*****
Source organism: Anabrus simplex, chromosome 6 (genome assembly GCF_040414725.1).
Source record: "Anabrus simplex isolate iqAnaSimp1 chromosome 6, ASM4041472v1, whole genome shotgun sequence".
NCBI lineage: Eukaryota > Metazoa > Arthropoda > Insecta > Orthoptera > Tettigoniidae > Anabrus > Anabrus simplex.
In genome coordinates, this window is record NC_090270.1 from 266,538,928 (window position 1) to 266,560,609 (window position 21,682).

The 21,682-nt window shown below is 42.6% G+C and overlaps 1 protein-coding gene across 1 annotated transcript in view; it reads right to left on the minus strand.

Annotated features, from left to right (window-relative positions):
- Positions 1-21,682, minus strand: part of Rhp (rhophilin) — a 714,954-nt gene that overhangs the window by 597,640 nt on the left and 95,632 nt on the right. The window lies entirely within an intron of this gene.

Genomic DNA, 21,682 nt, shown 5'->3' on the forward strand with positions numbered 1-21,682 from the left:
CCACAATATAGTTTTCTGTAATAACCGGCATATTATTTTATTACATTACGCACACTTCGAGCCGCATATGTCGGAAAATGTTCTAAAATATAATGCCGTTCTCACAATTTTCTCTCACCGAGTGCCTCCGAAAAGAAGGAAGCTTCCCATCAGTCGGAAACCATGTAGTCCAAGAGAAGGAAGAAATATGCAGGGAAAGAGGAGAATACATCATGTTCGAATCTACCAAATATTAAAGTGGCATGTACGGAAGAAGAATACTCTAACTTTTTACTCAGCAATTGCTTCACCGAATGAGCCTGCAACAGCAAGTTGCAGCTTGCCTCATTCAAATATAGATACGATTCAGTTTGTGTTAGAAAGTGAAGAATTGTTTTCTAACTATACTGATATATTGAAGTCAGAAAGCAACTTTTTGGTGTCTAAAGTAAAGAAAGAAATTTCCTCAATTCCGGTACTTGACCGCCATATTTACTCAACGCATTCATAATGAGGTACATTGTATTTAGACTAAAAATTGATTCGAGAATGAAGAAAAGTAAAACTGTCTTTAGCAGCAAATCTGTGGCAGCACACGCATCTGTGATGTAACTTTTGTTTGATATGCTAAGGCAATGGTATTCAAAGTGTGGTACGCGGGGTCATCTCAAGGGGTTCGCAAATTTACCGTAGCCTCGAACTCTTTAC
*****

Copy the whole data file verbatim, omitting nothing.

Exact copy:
Source organism: Anabrus simplex, chromosome 6 (genome assembly GCF_040414725.1).
Source record: "Anabrus simplex isolate iqAnaSimp1 chromosome 6, ASM4041472v1, whole genome shotgun sequence".
NCBI lineage: Eukaryota > Metazoa > Arthropoda > Insecta > Orthoptera > Tettigoniidae > Anabrus > Anabrus simplex.
In genome coordinates, this window is record NC_090270.1 from 266,538,928 (window position 1) to 266,560,609 (window position 21,682).

The 21,682-nt window shown below is 42.6% G+C and overlaps 1 protein-coding gene across 1 annotated transcript in view; it reads right to left on the minus strand.

Annotated features, from left to right (window-relative positions):
- Positions 1-21,682, minus strand: part of Rhp (rhophilin) — a 714,954-nt gene that overhangs the window by 597,640 nt on the left and 95,632 nt on the right. The window lies entirely within an intron of this gene.

Genomic DNA, 21,682 nt, shown 5'->3' on the forward strand with positions numbered 1-21,682 from the left:
CCACAATATAGTTTTCTGTAATAACCGGCATATTATTTTATTACATTACGCACACTTCGAGCCGCATATGTCGGAAAATGTTCTAAAATATAATGCCGTTCTCACAATTTTCTCTCACCGAGTGCCTCCGAAAAGAAGGAAGCTTCCCATCAGTCGGAAACCATGTAGTCCAAGAGAAGGAAGAAATATGCAGGGAAAGAGGAGAATACATCATGTTCGAATCTACCAAATATTAAAGTGGCATGTACGGAAGAAGAATACTCTAACTTTTTACTCAGCAATTGCTTCACCGAATGAGCCTGCAACAGCAAGTTGCAGCTTGCCTCATTCAAATATAGATACGATTCAGTTTGTGTTAGAAAGTGAAGAATTGTTTTCTAACTATACTGATATATTGAAGTCAGAAAGCAACTTTTTGGTGTCTAAAGTAAAGAAAGAAATTTCCTCAATTCCGGTACTTGACCGCCATATTTACTCAACGCATTCATAATGAGGTACATTGTATTTAGACTAAAAATTGATTCGAGAATGAAGAAAAGTAAAACTGTCTTTAGCAGCAAATCTGTGGCAGCACACGCATCTGTGATGTAACTTTTGTTTGATATGCTAAGGCAATGGTATTCAAAGTGTGGTACGCGGGGTCATCTCAAGGGGTTCGCAAATTTACCGTAGCCTCGAACTCTTTAC